Superintelligent takeover

A powerful artificial intelligence system could march where human superpowers feared to tread, discovers Ben Walker

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Time was when the United States was the only nuclear power. In the four years immediately following the end of World War II, Washington, having developed and used the atom bomb in 1945, was the sole superpower. It wasn’t until 1949 that the Soviet Union developed its own bomb and, thus, the nuclear arms race and Cold War began.

Theoretically, the Americans could have exploited their edge in 1945-1949 to effect a decisive military advantage. The US had the opportunity to use its nuclear monopoly to create a singleton (an all-dominant power), and become the all-powerful, unchallengeable global government. There was serious discussion at the time around the Americans’ options. The first was to build up their arsenal then threaten and, if necessary, carry out a nuclear first strike against the USSR. Such a move would have destroyed the nuclear development capacity of the Soviets, consigning the Cold War to the realms of counterfactual fiction. An alternative strategy, which also stood a fair chance of success, was for the US to exploit its nuclear monopoly to bring about a global government with itself at the centre, a quasi United States of Earth with a nuclear monopoly and a powerful hand to prevent any rogue nations developing their own atomic weaponry.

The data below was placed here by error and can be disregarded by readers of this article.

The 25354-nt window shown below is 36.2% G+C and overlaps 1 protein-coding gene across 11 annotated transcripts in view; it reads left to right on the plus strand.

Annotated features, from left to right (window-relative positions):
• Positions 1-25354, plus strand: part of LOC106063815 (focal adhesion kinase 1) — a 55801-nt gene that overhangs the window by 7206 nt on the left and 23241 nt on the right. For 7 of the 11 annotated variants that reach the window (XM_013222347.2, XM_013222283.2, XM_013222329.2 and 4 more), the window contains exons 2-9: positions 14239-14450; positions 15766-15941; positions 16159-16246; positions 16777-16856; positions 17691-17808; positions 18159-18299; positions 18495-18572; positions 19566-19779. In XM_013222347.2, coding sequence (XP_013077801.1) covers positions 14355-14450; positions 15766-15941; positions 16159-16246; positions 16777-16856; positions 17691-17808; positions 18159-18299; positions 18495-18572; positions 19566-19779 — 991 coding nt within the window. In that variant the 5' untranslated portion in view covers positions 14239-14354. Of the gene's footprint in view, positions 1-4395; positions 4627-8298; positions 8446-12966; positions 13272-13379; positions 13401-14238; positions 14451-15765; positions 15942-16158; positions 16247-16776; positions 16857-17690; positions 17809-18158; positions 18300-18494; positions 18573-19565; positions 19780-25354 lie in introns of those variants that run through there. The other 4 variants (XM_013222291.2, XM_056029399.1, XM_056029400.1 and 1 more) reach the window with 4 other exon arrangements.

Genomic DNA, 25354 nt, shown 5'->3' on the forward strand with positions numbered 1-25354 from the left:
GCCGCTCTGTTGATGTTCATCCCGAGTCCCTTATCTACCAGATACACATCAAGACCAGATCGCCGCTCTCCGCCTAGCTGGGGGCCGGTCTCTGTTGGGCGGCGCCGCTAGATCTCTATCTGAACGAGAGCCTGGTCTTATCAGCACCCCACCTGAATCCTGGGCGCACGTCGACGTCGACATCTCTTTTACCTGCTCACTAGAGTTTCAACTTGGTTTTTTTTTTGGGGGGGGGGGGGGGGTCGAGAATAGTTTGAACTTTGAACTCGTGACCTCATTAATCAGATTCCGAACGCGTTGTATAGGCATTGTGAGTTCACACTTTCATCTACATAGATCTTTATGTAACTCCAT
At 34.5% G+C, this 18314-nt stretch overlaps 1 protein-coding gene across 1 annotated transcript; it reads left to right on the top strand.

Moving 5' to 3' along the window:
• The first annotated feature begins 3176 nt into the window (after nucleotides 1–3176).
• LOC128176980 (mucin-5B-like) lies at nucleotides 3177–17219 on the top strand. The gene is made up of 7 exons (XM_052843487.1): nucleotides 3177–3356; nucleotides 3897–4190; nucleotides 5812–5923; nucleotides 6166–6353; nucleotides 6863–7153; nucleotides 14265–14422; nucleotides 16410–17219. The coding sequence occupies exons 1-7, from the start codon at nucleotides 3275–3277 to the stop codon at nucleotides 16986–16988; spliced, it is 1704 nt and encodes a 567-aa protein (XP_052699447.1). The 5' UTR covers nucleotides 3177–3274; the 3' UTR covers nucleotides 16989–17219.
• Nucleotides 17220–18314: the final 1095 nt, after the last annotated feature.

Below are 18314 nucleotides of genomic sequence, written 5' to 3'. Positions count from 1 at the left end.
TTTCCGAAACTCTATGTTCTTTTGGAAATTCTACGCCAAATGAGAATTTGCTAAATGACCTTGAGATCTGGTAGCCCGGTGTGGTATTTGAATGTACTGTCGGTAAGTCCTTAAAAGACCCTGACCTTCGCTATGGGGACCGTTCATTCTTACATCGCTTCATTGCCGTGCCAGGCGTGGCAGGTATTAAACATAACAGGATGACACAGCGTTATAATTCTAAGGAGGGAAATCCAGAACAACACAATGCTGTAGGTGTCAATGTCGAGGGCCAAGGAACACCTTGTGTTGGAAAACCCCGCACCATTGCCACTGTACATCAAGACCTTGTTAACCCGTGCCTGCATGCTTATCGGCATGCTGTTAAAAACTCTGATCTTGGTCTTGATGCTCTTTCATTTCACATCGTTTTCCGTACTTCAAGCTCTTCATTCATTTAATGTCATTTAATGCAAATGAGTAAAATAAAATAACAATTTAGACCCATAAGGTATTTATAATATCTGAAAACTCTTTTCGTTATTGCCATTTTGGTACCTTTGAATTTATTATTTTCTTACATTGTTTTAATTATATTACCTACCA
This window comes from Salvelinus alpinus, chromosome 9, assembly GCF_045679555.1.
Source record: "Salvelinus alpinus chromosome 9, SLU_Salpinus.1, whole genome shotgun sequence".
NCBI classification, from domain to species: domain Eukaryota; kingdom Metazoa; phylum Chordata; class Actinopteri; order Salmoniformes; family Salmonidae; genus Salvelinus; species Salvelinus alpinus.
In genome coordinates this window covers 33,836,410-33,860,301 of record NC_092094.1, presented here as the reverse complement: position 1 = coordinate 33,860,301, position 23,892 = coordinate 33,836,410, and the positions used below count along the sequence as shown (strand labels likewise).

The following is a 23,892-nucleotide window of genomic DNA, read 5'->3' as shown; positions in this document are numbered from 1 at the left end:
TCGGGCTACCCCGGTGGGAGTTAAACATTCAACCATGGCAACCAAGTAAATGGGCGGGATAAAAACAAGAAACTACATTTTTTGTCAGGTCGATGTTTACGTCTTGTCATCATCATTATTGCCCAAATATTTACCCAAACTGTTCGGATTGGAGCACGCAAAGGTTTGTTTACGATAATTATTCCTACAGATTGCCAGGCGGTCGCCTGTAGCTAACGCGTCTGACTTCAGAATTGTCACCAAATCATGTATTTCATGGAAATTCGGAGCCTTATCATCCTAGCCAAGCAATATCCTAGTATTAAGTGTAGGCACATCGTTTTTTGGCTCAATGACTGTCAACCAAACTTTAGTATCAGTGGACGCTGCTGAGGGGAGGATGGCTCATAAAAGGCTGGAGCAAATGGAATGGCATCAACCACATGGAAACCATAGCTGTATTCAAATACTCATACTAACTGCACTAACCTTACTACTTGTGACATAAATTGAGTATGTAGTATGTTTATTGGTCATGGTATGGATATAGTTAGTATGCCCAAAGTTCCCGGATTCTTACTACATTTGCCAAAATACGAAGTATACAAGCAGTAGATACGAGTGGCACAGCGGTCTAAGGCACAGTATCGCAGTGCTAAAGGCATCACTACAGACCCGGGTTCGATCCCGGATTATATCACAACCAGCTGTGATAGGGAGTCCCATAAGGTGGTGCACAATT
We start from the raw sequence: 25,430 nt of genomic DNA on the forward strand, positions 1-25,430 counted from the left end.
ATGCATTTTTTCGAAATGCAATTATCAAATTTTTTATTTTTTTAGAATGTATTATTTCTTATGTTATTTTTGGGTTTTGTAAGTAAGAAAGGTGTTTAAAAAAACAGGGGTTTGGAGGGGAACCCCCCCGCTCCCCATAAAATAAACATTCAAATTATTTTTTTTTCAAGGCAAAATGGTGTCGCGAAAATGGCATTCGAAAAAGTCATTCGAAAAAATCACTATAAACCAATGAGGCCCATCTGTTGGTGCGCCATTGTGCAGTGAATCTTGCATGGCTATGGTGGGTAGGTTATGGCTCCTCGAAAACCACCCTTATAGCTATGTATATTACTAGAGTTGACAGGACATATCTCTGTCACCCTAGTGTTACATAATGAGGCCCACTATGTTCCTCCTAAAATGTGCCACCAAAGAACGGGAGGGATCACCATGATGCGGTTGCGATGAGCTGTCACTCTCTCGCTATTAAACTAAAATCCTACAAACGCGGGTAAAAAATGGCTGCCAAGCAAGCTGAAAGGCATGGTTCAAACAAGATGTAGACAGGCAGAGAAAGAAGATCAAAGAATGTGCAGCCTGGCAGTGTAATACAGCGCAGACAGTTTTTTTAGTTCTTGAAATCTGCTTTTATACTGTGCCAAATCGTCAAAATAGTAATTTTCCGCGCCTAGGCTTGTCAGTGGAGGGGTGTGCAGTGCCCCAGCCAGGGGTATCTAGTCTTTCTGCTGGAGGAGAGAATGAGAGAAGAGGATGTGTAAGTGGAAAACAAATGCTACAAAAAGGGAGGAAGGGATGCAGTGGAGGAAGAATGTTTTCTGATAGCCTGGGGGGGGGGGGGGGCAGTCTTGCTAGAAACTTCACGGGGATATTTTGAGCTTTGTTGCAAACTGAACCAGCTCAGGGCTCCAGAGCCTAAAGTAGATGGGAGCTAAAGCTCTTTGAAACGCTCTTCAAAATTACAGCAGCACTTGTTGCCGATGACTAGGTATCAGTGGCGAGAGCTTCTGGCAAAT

The first – malign – approach was promoted by a surprising array of voices from all sides of the political spectrum. The socialist philosopher and future antinuclear campaigner Bertrand Russell was at times a supporter of so-called preventative nuclear war. The rightwing game theory pioneer John von Neumann was another prominent advocate.

A variety of the second – more benign – approach was tried in 1946 in the shape of the Baruch plan, which would have seen the US temporarily cede its nuclear capacity to an international agency under the control of United Nations. Under the proposal, all permanent members of the UN Security Council would give up their veto over nuclear weapons matters, such that no nation found to be in breach of UN nuclear policy could veto any penalties proposed against it. The plan collapsed when Stalin recognized that the USSR and its Warsaw Pact allies could easily be outvoted by the US-aligned West on the Security Council, an imbalance that would have secured American dominance for a generation. The world was left with the Cold War and, as it transpired, four decades of fragile peace.

Consider what would have happened were the US not a human governmental power but a superintelligent artificial system. Leading philosopher and ethicist Professor Nick Bostrom, director of the Oxford Future of Humanity Institute and Oxford Martin Programme on the Impacts of Future Technology at the University of Oxford, contends that many of the factors that prevent humans from exploiting a decisive strategic advantage in the hope of creating a singleton fail to apply to artificial systems.